Flats and Sharps

I have incosistent display of sharps and flats.
In key editor, notes are marked with ‘#’.
In chord track, chords are marked with ‘b’, same with voicings in info line, but chord editor marks them with ‘#’, and chords assistant has some with ‘#’ and some with ‘b’.
If I change enharmonic shift for chord track entries to ‘#’, chord blocks change to ‘#’ alright, but voicing in info line remains marked with ‘b’, and chord editor still marks them with ‘#’, and chords assistant still has some with ‘#’ and some with ‘b’.

I cannot figure it out. How to set it up so that it is all flat or all sharp? Is this the same for everybody, or are my preferences screwed up?

Also, in key editor notes go from botom to top, lower at bottom. In Chord editor it goes opposite, low notes are at the top - this makes entering bass notes a bit counter intuitive. Strange stuff.
Is there a good reason for this, maybe some music theory reason? Or any good reason at all?

there was a discussion here about this some weeks ago.
+1 for correct sharps ands flats!


+1. This is such a mess.


Only reason is feature inconsistency.

I just wanted to point out that in Score, activating ‘Use Chord Track for Accidentals’ does work great.

This is new in Cubase 7, and to me is super. (Actually it’s deja vu, because it existed in Cubase VST)

(it’s not all whining!)

For me it in the Key Editor where all the events are marked as sharps.

Sometimes when dealing with horn parts (alt/tnr/trp/tbn etc)
and when songs are in flat keys (F/Bb/Eb/Ab/Db etc)
to be able to change the event ‘sharp’ marks to ‘flats’ would
enhance workflow and aid productivity.


I must admit I have not ever touched the new ‘Chord Track’ feature and
I think it’s because of a lil ‘music snobbery’. A sort of, I’m too smart for that! :unamused:

Well as my wife always says: ‘Get over it’.

I am over it. :blush:

So this coming week I will put in some time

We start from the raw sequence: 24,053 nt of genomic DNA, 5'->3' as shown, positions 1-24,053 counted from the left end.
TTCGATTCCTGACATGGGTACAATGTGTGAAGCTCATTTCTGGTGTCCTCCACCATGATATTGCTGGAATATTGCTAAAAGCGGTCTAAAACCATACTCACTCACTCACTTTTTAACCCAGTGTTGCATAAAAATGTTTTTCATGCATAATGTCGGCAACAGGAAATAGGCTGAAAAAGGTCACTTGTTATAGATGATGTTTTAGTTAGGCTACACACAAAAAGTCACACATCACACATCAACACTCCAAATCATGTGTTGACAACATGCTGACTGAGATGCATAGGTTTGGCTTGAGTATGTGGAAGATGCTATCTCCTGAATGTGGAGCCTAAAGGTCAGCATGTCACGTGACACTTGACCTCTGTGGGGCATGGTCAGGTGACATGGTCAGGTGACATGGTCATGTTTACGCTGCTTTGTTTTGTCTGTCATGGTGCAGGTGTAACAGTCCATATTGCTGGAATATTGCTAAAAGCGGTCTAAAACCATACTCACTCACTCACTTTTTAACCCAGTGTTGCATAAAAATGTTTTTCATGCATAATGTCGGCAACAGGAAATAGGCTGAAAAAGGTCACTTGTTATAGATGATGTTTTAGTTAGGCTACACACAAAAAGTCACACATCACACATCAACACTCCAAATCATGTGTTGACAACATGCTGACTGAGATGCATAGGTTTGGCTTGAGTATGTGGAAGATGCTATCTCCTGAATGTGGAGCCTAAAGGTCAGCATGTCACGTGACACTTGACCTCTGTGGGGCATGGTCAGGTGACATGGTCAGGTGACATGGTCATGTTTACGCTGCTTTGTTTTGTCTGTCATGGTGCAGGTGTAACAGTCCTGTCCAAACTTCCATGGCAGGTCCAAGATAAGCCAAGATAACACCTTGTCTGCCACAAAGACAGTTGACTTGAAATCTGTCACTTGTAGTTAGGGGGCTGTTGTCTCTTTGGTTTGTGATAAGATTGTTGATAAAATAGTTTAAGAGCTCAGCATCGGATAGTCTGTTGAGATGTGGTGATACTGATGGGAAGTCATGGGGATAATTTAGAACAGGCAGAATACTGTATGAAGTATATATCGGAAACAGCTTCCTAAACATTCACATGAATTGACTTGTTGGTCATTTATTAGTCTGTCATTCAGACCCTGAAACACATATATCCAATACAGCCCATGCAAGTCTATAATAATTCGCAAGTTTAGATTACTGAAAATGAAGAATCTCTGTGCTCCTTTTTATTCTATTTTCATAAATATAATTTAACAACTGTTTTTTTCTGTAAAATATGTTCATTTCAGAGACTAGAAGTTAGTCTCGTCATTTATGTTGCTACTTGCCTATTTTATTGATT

working on and learning the CT feature.


I do not mean to say that it is not absurd to not see flats in key edit. It is definitely not something that is not absurd. (It’s hard to not get negative about this. :slight_smile: )


In the key edit window you have the chord saying it’s Eb maj yet the the root of the chord is called D#. How does that help?

In the chord track in the project window Cubase thinks that chord Eb7 is in the key of key of G# Maj, which is stupid on its own, and this stupidity is compounded by Cubase further indicating (by showing the key label in italics) that “the scale does not correspond to the chords”. Yet when looking in the Chord Assistant, everything is labeled correctly, so at least part of Cubase understands it. Cubase is trying to say, as did Three Stooges so famously, “I’m trying to think but nothing happens!”

It appears that no resources are devoted to things like this, and the interface is a hodgepodge without an overarching design philosophy.

Motu Digital Performer on the other hand does not have advanced functions like expression maps and polyphonic audio pitch shifting, but music theory is reflected throughout the program. Set a key and the note spelling changes to match the key. Both sharps and flats in the edit windows, and a metronome that works outside of time divisible by 4.

What a drag for Cubase.

Well, I’ll end this screed here and finish my coffee.

Let’s hope the Sebelius team is peeking in on this topic
and other threads like it.


Yes, we’ll see. But those guys are not working on Cubase at all. They have said that their new technology would make it into Cubase later.

So it’s the same team as before, let’s keep lobbying for these improvements, it’s not a totally futile endeavor. :wink:

Mahalo to you.

If I were king (scary thought), I’d have the Cubase team and the ex-Sebeliuns swap a team member for 6-12 months to cross pollinate ideas.

You’re not king? :smiley:

From what their blog says, they will be pow-wowing once Daniel Spreadbury and Co have made substantial progress.